Thanks to Climate Change, This Might be the End of Breakfast as We Know It

Thanks to human-induced climate change, we are digging our own graves by endangering our food system. Sure everyone is aware that there is a drought going on in California jeopardizing certain crops and industries. Yes, everyone is also aware that there is a crisis going on with honey bees and that they account for 1 out of 3 bites of food that we take, but are people personally taking account for their actions? Nope. They’re still buying Round-Up at Home Depot. They are still planting invasive species and decorative species that starve bees rather than help them. They are still watering their lawns and carelessly using water.

Besides the global bee crisis and drought, there are some staples in our food system that are close to collapse – with or without bees. Due to climate change, there seems to be a rise in disease and fungus. Breakfast will never be the same. How would our mornings be without that latte? Or a cup of orange juice? Or that bowl of oatmeal without slices of banana?

Coffee
A new study came out recently from the Royal Botanic Gardens at Kew in England that 70 percent Arabica beans could be nonexistent in 36-66 years. With a warming climate also comes disease and pests and mountainsides that are now becoming too warm for the beans to flourish. When the plants are exposed to warmer temperatures the beans grow and mature too fast resulting in foul, bitter tasting coffee. The warmer temps also allow pests like berry borer beetles and diseases like leaf rust fungus to thrive. The study showed a very high risk of extinction of the world’s 2nd favorite warm beverage (after tea, which is not in as much danger as coffee, yet). Sadly, the study leans towards the conservative side because it did not take into account extensive deforestation in the highland forests of Ethiopia and South Sudan, so it could be a whole lot worse.

coffee

Citrus
This 2013-2014 citrus season has been Florida’s worst season in 29 years. This is due to a disease called greening which infected the entire state’s population of citrus. It impedes the trees’ ability to hang onto its fruit and the harvest falls before it can mature. This has affected grapefruit, oranges, tangerines, and tangelos. The price for citrus has already risen domestically. In addition to the fungus, there is also an introduced little Asian pest that is eating away at citrus in California (besides the drought) that is not helping our lemons and limes. Environments that were previously uninhabitable to pests are becoming more inhabitable as they become warmer.

OrangeBloss_wb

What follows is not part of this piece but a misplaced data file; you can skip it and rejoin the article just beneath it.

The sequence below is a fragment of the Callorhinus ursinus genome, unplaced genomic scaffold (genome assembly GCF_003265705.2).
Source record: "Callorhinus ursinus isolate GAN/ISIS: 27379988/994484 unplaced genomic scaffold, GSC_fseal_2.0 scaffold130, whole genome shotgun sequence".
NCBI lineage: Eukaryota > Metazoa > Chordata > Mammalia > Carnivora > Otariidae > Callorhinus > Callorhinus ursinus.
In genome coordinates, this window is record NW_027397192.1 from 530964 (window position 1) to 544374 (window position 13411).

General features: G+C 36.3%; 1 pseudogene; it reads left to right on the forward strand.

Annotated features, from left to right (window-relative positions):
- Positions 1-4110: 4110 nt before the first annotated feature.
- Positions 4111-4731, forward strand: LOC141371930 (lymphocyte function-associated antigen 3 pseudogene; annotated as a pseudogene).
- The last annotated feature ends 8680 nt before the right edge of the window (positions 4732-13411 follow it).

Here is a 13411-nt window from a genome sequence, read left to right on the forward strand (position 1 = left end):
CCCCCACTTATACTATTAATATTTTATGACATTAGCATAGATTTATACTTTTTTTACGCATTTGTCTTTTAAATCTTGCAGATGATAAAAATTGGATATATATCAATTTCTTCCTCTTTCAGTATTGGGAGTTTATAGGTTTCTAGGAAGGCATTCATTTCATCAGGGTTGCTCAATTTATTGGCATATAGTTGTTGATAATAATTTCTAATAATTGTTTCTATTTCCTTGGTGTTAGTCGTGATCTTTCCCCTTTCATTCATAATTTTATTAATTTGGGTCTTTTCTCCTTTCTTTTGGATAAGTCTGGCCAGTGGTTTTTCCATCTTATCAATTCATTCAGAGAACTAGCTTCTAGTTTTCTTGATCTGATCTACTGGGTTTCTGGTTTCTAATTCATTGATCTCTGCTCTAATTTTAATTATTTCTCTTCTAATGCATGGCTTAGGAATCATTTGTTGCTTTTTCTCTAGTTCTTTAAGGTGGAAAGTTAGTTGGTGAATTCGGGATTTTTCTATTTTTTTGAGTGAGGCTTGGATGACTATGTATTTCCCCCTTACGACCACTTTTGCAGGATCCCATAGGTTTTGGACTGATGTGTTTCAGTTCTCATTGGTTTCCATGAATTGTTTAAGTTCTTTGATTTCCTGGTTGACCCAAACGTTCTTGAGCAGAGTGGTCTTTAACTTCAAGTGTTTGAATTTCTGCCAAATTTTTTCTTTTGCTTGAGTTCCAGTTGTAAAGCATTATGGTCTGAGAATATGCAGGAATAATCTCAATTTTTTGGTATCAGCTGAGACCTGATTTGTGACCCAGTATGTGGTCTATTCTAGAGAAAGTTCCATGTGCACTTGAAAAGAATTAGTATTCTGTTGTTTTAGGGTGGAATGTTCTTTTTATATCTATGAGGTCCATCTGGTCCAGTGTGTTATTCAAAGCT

Banana
There is a serious threat attacking bananas all over the world that has yet to reach the banana crop in Latin America, the world’s largest exporter of bananas, but really, it’s only a matter of time. There’s this fungus called Panama disease that rots the shallow and fragile roots of the banana trees. It was found in Asia in the 1990s and recently it has been decimating the banana crop in Mozambique. Some scientists already believe that the fungus has already spread to Latin America, which provides us with 70% of the world’s bananas. Should the fungus continue to spread, and should we find no cure, economies and countries collapse and we will lose the beloved banana.

Bananas_-_Morocco

We need to start taking account for our actions and educating ourselves about the threats to our food system. This is only a fraction of the food that is suffering at our hands. While larger issues of climate change may seem far away and not affect us directly, like melting icebergs in Antarctica, our morning breakfast is in our kitchens every day. Perhaps more people will be willing to make little changes in their daily lives to make big change in the long run.

Advertisements

Treat our Water Better

As a child I was only allowed to bathe every two weeks. I could only occasionally flush the toilet (I’ll leave out the specific details) and our yard the predominant color was yellow than green. We’d go weeks without electricity and had to use lanterns, candles and flashlights. All of this because of water scarcity. It wasn’t until I got back to the United States did I realize people lived where water and moisture was taken for granted.
            In Kenya, when we were out and about, we didn’t trust water for “normal” reasons such as dead things an animal feces in the water. When out camping and getting water from rivers, generally boiling was sufficient. We didn’t have to worry about chemicals in this water. It continues to amaze me that Americans, in this day and age, can’t trust the water that comes out of their own tap. Furthermore, even though sections of this country are in the worst drought in 500 years, water resources are being used to exacerbate the situation rather than help it.
            A month ago coal mining operations caused a chemical leak in West Virginia. While authorities say that the water is safe to use and drink, residents continue not to trust it. Water is continued to be imported for drinking, bathing and cooking. People in California are also in an equal state of distress. There’s seventeen communities in the state that are about to completely run out of water in 60-120 days.  People are losing their businesses, their livelihoods. Consumers will soon feel the impact of the drought when we don’t have the food that California usually produces.
            Meanwhile, as people in our nation are suffering, water is being used or planning to be used, for practices that intensify the situations. If the Keystone Pipeline were to go through, we would be processing some of the most intensive, dirtiest fossil fuel on the planet. There is also some tar sands in Utah that they are considering to mine. DeSmogBlog outlines the process:

U.S. Oil Sands’ water-and-energy-intensive extraction process involves first digging up congealed tar sands, then crushing them to reduce their size. The company then mixes the crushed sand with large amounts of hot water (at a temperature of 122-176°F) to loosen up and liquefy the tarry, oil-containing residue and separating it from the sand.